Ignoring the other suggestions in their reply, it’s clear the agent, “Anthony”, glanced at the ticket, glazed over it and quickly (yet, incorrectly) ascertained that my issue with slow uploads was the same as 99% of their customers who write in with the same issue. He didn’t even bother to read it enough to gather I’ve already done the things they suggested, and instead, replied with a canned replies.

Canned replies are evil. For those who don’t know, a canned reply is a reply that’s basically bookmarked in a company’s help desk software. It requires a few clicks to auto-paste a long body of text and send to the customer with little effort from the brain of the tech support agent. What many companies don’t realize is, this is completely unprofessional, lazy, and alienates your customers. Here, in my original inquiry, the agent had the opportunity to really shine and show us what he’s made of.

Instead he copy pasted or used an automated canned reply insertion method built in to their helpdesk software, sourced from this support article:

If you’ve made it this far in my little rant, you’re probably wondering what happened. Did I complain further? Yes. In fact, I went to Facebook. The conversation is available to the right, feel free to backblaze_fbclick for a larger version. However, the gist is:

  • I informed them I wasn’t happy with their reply.
  • They tried to use the “oh, the agent probably didn’t understand your question” scapegoat.
  • I replied back with my original, unmodified inquiry, stating it was a relatively simple question with enough information for their tech support staff to provide a concise answer.
  • They stated they would send it to their “Head of Support” for review.
  • 36 hours later, Friday, October 31st, 2014 I received an email from their helpdesk informing me the ticket was being set to closed as no reply had been issued. Hmm… I thought. What happened to their head of support looking at it?

Returning to Facebook, I continued to complain and finally received an escalated ticket. At this point, I’m not expecting much in the way of a reply. In fact, I could really care less if they send anything at all. However, it’s the point of it all. Here’s my advice:

Stop providing people with shitty and lazy support.

Stop using canned replies! It’s bad for business!

Train your people to read tickets! Take after Zappos!

I’ve already uninstalled the BackBlaze software and moved on to better, more professional and reliable service providers. However, my subscription with BackBlaze is good until November 31st; we’ll see what they are willing to do for their blunder. (Likely nothing, and I expect nothing.)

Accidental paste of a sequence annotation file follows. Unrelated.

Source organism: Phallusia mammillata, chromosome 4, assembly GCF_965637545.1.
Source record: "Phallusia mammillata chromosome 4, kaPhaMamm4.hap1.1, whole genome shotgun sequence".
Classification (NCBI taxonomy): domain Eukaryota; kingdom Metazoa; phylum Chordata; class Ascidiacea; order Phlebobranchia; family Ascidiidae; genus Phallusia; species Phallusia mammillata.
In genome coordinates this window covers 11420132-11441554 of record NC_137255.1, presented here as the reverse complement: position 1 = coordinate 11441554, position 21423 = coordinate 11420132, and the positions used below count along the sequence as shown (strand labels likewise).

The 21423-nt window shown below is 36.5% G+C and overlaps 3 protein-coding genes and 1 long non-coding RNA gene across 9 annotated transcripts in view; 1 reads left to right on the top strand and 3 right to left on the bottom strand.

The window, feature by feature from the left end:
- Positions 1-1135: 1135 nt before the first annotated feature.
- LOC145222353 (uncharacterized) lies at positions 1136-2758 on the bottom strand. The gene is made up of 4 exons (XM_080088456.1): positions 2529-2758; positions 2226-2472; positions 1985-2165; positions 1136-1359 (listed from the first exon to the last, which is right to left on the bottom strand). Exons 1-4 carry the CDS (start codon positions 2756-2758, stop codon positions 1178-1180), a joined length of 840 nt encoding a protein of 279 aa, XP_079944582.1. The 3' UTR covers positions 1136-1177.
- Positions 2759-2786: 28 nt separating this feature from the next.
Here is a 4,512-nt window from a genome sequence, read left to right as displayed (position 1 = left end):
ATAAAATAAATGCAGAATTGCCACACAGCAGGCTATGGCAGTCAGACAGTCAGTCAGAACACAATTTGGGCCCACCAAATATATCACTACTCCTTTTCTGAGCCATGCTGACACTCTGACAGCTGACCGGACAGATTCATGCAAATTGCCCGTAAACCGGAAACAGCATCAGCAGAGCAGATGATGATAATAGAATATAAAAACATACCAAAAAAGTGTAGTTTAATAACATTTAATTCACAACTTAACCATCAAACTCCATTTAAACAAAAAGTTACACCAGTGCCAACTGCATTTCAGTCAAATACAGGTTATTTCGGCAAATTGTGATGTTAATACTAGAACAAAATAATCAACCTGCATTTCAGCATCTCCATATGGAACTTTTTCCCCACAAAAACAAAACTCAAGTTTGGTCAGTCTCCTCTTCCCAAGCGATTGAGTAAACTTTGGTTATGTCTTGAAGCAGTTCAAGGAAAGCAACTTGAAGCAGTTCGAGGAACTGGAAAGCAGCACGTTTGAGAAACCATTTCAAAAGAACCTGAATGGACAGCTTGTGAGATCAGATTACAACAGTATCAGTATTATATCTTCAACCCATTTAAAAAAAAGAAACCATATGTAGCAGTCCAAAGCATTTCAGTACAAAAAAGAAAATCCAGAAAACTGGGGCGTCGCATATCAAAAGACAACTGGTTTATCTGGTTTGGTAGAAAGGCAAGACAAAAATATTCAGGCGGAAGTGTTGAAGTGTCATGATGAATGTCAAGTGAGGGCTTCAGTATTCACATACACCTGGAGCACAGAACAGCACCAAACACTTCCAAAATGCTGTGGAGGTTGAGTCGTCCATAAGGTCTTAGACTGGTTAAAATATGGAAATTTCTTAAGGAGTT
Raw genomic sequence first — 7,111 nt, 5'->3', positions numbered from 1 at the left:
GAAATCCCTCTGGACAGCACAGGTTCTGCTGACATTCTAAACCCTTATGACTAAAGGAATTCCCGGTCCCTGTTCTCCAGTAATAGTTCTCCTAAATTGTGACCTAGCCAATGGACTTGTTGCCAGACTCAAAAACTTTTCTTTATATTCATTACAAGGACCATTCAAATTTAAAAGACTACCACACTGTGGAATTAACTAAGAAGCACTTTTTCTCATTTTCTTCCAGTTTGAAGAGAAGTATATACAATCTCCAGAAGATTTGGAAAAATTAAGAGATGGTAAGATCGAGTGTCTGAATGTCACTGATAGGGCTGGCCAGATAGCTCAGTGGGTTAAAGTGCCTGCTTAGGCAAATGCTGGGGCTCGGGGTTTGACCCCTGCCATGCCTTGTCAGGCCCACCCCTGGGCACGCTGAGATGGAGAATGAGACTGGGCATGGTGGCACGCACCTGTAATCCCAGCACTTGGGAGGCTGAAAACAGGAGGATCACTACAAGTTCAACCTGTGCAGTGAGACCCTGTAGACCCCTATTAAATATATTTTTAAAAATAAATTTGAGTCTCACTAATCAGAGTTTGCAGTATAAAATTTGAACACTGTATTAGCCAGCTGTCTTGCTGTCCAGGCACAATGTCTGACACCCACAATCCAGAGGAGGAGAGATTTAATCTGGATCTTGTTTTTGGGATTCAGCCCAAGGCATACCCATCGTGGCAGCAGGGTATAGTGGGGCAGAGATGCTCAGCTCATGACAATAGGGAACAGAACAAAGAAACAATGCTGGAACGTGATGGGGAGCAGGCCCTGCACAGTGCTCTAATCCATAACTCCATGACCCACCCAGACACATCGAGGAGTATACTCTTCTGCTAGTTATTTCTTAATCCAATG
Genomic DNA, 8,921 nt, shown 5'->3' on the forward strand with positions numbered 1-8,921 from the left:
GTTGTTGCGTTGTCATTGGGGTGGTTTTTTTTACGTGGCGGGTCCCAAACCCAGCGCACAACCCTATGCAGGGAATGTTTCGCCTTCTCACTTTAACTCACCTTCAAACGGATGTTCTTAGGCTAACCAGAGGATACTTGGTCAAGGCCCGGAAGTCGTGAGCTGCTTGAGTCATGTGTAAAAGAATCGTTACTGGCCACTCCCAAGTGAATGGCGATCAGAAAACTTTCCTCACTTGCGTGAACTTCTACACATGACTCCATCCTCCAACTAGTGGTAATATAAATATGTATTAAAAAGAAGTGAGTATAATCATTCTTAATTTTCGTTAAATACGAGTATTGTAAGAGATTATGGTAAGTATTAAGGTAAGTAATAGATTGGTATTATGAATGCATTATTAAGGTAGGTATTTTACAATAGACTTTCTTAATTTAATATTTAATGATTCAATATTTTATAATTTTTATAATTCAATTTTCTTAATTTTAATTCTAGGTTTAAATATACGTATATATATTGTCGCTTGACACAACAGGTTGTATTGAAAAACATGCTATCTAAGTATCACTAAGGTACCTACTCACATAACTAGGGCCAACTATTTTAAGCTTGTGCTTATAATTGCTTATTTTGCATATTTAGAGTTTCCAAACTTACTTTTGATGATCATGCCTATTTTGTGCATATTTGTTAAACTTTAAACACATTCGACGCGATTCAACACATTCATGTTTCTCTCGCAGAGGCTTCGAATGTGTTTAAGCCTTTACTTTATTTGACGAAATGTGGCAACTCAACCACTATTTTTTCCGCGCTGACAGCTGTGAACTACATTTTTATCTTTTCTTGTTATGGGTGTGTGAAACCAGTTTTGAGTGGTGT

In the end, would I recommend BackBlaze? Only if you never, ever, plan to contact them for support…. which is highly unlikely. So, no. I wouldn’t. In my opinion, the agent who sent me that canned reply should be fired. If you think I’m harsh, think about every time you’ve called your cable company, mobile phone company, credit card company/bank, and received less than remarkable support for what you thought was a seemingly simple issue. Frustrating, right? Infuriating? Sometimes. I’d almost guarantee you’ve had the same thought. 😉

Update: November 1, 2014: I received a reply on the ticket. Unfortunately, it tells me nothing I didn’t already know. The reply is below. While it is entirely possible there is delay between their servers and my connection, it’s highly unlikely. It also doesn’t negate the fact that they sent me a copy/pasted version of their support article to begin with, and in their reply below – the continued to blame my internet connection (PowerBoost, etc etc). Out of curiosity, I requested IP addresses for their data center. If they refuse, I can get them from their app by packet sniffing it and test the latency for myself.

Zack, Nov 01 16:20:

Hi there,

My name is Zack, and I’m a Senior Support Tech here at Backblaze.

There are a couple of different reasons why there is a discrepancy in the speed test on our website, and the speed shown in the Backblaze program. The biggest reason is that the speed test performs a simple ping to our servers, and records the time. The program actually records the last transmit speed of each file it uploads to give you an estimate on how long it will take to complete your backup.

When a file is uploaded, the program has to create the connection, get told which pod it should upload to, then start uploading the file. If a file is under 10MB, it is batched with other files to be uploaded, and if it’s over 30MB, it’s broken into 10MB chunks to be uploaded, all of which takes time and can slow down the connection.

Also, if you are a far distance from our servers in Northern California, the number of hops the data has to make to get to us, as well as issues along the path through your ISP can cause slower uploads.

We do not throttle speeds on our end whatsoever. However, some ISPs can throttle large uploads, or the upload speed they tell you that you have is actually a “boost” speed, where you get a small amount of data uploaded quickly initially, but the speed is then scaled back as the upload continues. It makes uploading small files quick, but extended uploads slow.

This “boost” method can also effect the speed test on our site, and the ping is transmitted at that boosted speed.

The speed test inside the program itself is more accurate, and will show you what you can actually expect the upload to continue at.

If you’ve changed your throttle settings to the maximum setting manually (which you have), and turned off your sleep settings, the upload will progress as quickly as it is able in your situation.

Please let me know if you have any further questions.


The Backblaze Team

Update: November 2, 2014: As it turns out, BackBlaze publishes a list of their IP ranges. You can find it here:

It would seem they use Cogent for transit, which could explain the slow speeds. I still believe there’s a limit written into the app, however, I’m done with their service and won’t be investigating this further.